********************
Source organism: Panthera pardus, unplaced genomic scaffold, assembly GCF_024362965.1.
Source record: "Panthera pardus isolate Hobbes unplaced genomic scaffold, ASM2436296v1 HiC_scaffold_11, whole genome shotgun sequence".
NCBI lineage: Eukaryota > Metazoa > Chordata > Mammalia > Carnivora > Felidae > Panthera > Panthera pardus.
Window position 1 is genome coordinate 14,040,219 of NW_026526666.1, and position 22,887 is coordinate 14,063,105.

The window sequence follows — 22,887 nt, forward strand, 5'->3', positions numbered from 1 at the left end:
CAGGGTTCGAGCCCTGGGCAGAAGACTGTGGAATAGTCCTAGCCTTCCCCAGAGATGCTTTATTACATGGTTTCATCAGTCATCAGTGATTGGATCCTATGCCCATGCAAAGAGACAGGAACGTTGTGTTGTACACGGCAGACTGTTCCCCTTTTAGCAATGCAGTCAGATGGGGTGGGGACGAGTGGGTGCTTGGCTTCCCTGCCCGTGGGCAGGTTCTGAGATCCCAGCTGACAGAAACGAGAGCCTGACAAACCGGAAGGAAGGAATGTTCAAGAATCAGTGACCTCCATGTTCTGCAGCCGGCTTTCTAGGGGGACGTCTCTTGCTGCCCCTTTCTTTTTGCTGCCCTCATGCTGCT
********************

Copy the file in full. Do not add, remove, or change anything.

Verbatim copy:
Source organism: Panthera pardus, unplaced genomic scaffold, assembly GCF_024362965.1.
Source record: "Panthera pardus isolate Hobbes unplaced genomic scaffold, ASM2436296v1 HiC_scaffold_11, whole genome shotgun sequence".
NCBI lineage: Eukaryota > Metazoa > Chordata > Mammalia > Carnivora > Felidae > Panthera > Panthera pardus.
Window position 1 is genome coordinate 14,040,219 of NW_026526666.1, and position 22,887 is coordinate 14,063,105.

The window sequence follows — 22,887 nt, forward strand, 5'->3', positions numbered from 1 at the left end:
CAGGGTTCGAGCCCTGGGCAGAAGACTGTGGAATAGTCCTAGCCTTCCCCAGAGATGCTTTATTACATGGTTTCATCAGTCATCAGTGATTGGATCCTATGCCCATGCAAAGAGACAGGAACGTTGTGTTGTACACGGCAGACTGTTCCCCTTTTAGCAATGCAGTCAGATGGGGTGGGGACGAGTGGGTGCTTGGCTTCCCTGCCCGTGGGCAGGTTCTGAGATCCCAGCTGACAGAAACGAGAGCCTGACAAACCGGAAGGAAGGAATGTTCAAGAATCAGTGACCTCCATGTTCTGCAGCCGGCTTTCTAGGGGGACGTCTCTTGCTGCCCCTTTCTTTTTGCTGCCCTCATGCTGCT